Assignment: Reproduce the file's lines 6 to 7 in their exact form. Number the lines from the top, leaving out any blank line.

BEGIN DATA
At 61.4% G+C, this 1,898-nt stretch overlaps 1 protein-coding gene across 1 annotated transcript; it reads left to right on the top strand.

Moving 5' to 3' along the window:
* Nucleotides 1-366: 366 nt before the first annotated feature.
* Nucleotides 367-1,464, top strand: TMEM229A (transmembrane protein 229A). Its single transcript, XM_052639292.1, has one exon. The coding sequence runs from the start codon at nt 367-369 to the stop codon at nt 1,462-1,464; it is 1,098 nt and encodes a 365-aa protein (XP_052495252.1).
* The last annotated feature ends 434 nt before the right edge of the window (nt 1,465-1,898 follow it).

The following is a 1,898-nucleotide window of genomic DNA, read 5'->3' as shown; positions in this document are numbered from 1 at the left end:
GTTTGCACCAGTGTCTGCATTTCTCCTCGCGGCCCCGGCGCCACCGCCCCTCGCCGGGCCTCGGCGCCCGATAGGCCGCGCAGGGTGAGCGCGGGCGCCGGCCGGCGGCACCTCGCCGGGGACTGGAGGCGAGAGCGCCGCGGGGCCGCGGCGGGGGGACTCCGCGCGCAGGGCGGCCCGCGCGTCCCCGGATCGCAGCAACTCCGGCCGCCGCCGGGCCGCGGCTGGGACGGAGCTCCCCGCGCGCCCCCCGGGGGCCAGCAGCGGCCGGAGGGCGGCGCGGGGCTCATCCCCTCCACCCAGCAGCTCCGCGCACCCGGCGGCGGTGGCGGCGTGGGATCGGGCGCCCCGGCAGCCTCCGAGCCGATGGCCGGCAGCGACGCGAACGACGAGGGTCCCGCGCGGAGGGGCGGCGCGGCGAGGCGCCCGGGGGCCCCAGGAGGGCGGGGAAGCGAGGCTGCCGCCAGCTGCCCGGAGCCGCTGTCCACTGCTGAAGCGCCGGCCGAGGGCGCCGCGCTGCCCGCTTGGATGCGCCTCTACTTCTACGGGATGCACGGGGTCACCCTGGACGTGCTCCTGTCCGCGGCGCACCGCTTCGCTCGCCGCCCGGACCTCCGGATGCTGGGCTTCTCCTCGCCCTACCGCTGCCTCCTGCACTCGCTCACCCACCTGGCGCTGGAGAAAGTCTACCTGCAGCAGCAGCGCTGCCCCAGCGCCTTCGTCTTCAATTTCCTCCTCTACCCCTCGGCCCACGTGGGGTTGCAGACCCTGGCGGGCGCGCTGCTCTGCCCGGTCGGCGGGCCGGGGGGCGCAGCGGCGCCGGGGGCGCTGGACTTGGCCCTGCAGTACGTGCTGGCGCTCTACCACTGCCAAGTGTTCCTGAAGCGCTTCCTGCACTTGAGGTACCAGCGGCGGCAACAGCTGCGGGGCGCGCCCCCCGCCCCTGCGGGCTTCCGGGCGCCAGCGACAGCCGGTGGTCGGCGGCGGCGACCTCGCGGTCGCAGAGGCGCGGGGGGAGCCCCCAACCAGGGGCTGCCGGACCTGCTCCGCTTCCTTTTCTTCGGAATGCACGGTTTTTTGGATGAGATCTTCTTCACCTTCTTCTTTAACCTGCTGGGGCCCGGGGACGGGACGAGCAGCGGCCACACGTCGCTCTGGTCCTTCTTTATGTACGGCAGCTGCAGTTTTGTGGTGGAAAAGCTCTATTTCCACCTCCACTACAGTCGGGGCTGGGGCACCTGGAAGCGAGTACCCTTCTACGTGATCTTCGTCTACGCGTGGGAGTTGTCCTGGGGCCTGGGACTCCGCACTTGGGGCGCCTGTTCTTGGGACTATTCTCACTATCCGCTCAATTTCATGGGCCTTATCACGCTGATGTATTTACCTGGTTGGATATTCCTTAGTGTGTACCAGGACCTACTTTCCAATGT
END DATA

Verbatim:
The following is a 1,898-nucleotide window of genomic DNA, read 5'->3' as shown; positions in this document are numbered from 1 at the left end:
GTTTGCACCAGTGTCTGCATTTCTCCTCGCGGCCCCGGCGCCACCGCCCCTCGCCGGGCCTCGGCGCCCGATAGGCCGCGCAGGGTGAGCGCGGGCGCCGGCCGGCGGCACCTCGCCGGGGACTGGAGGCGAGAGCGCCGCGGGGCCGCGGCGGGGGGACTCCGCGCGCAGGGCGGCCCGCGCGTCCCCGGATCGCAGCAACTCCGGCCGCCGCCGGGCCGCGGCTGGGACGGAGCTCCCCGCGCGCCCCCCGGGGGCCAGCAGCGGCCGGAGGGCGGCGCGGGGCTCATCCCCTCCACCCAGCAGCTCCGCGCACCCGGCGGCGGTGGCGGCGTGGGATCGGGCGCCCCGGCAGCCTCCGAGCCGATGGCCGGCAGCGACGCGAACGACGAGGGTCCCGCGCGGAGGGGCGGCGCGGCGAGGCGCCCGGGGGCCCCAGGAGGGCGGGGAAGCGAGGCTGCCGCCAGCTGCCCGGAGCCGCTGTCCACTGCTGAAGCGCCGGCCGAGGGCGCCGCGCTGCCCGCTTGGATGCGCCTCTACTTCTACGGGATGCACGGGGTCACCCTGGACGTGCTCCTGTCCGCGGCGCACCGCTTCGCTCGCCGCCCGGACCTCCGGATGCTGGGCTTCTCCTCGCCCTACCGCTGCCTCCTGCACTCGCTCACCCACCTGGCGCTGGAGAAAGTCTACCTGCAGCAGCAGCGCTGCCCCAGCGCCTTCGTCTTCAATTTCCTCCTCTACCCCTCGGCCCACGTGGGGTTGCAGACCCTGGCGGGCGCGCTGCTCTGCCCGGTCGGCGGGCCGGGGGGCGCAGCGGCGCCGGGGGCGCTGGACTTGGCCCTGCAGTACGTGCTGGCGCTCTACCACTGCCAAGTGTTCCTGAAGCGCTTCCTGCACTTGAGGTACCAGCGGCGGCAACAGCTGCGGGGCGCGCCCCCCGCCCCTGCGGGCTTCCGGGCGCCAGCGACAGCCGGTGGTCGGCGGCGGCGACCTCGCGGTCGCAGAGGCGCGGGGGGAGCCCCCAACCAGGGGCTGCCGGACCTGCTCCGCTTCCTTTTCTTCGGAATGCACGGTTTTTTGGATGAGATCTTCTTCACCTTCTTCTTTAACCTGCTGGGGCCCGGGGACGGGACGAGCAGCGGCCACACGTCGCTCTGGTCCTTCTTTATGTACGGCAGCTGCAGTTTTGTGGTGGAAAAGCTCTATTTCCACCTCCACTACAGTCGGGGCTGGGGCACCTGGAAGCGAGTACCCTTCTACGTGATCTTCGTCTACGCGTGGGAGTTGTCCTGGGGCCTGGGACTCCGCACTTGGGGCGCCTGTTCTTGGGACTATTCTCACTATCCGCTCAATTTCATGGGCCTTATCACGCTGATGTATTTACCTGGTTGGATATTCCTTAGTGTGTACCAGGACCTACTTTCCAATGT